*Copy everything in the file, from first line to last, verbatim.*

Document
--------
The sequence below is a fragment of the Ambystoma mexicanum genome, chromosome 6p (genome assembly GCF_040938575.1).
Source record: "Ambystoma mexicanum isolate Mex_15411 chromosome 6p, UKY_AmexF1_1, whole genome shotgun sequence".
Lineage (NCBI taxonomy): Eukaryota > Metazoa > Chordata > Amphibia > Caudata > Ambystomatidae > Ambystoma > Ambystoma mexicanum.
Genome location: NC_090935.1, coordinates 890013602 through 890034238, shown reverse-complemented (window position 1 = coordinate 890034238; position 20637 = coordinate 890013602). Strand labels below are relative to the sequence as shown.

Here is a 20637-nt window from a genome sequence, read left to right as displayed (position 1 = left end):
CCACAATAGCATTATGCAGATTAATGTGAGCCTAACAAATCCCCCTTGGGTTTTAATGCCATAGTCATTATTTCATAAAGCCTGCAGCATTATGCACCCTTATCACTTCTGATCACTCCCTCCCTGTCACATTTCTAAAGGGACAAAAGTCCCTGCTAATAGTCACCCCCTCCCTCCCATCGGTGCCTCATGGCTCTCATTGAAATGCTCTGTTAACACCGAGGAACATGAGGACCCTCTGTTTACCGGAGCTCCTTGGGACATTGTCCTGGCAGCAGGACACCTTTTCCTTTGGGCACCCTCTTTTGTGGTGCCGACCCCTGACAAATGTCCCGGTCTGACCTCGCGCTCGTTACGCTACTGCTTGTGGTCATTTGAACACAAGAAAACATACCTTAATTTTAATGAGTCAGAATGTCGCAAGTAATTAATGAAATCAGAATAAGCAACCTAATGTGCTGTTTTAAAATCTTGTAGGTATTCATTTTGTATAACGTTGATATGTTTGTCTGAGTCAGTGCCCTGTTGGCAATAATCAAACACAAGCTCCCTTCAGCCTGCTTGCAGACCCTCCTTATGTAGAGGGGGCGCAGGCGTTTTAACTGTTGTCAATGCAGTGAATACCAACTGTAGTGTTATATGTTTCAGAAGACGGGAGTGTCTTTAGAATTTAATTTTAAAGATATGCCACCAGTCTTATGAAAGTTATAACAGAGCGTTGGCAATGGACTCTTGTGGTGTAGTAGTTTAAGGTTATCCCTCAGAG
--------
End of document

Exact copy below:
The sequence below is a fragment of the Ambystoma mexicanum genome, chromosome 6p (genome assembly GCF_040938575.1).
Source record: "Ambystoma mexicanum isolate Mex_15411 chromosome 6p, UKY_AmexF1_1, whole genome shotgun sequence".
Lineage (NCBI taxonomy): Eukaryota > Metazoa > Chordata > Amphibia > Caudata > Ambystomatidae > Ambystoma > Ambystoma mexicanum.
Genome location: NC_090935.1, coordinates 890013602 through 890034238, shown reverse-complemented (window position 1 = coordinate 890034238; position 20637 = coordinate 890013602). Strand labels below are relative to the sequence as shown.

Here is a 20637-nt window from a genome sequence, read left to right as displayed (position 1 = left end):
CCACAATAGCATTATGCAGATTAATGTGAGCCTAACAAATCCCCCTTGGGTTTTAATGCCATAGTCATTATTTCATAAAGCCTGCAGCATTATGCACCCTTATCACTTCTGATCACTCCCTCCCTGTCACATTTCTAAAGGGACAAAAGTCCCTGCTAATAGTCACCCCCTCCCTCCCATCGGTGCCTCATGGCTCTCATTGAAATGCTCTGTTAACACCGAGGAACATGAGGACCCTCTGTTTACCGGAGCTCCTTGGGACATTGTCCTGGCAGCAGGACACCTTTTCCTTTGGGCACCCTCTTTTGTGGTGCCGACCCCTGACAAATGTCCCGGTCTGACCTCGCGCTCGTTACGCTACTGCTTGTGGTCATTTGAACACAAGAAAACATACCTTAATTTTAATGAGTCAGAATGTCGCAAGTAATTAATGAAATCAGAATAAGCAACCTAATGTGCTGTTTTAAAATCTTGTAGGTATTCATTTTGTATAACGTTGATATGTTTGTCTGAGTCAGTGCCCTGTTGGCAATAATCAAACACAAGCTCCCTTCAGCCTGCTTGCAGACCCTCCTTATGTAGAGGGGGCGCAGGCGTTTTAACTGTTGTCAATGCAGTGAATACCAACTGTAGTGTTATATGTTTCAGAAGACGGGAGTGTCTTTAGAATTTAATTTTAAAGATATGCCACCAGTCTTATGAAAGTTATAACAGAGCGTTGGCAATGGACTCTTGTGGTGTAGTAGTTTAAGGTTATCCCTCAGAG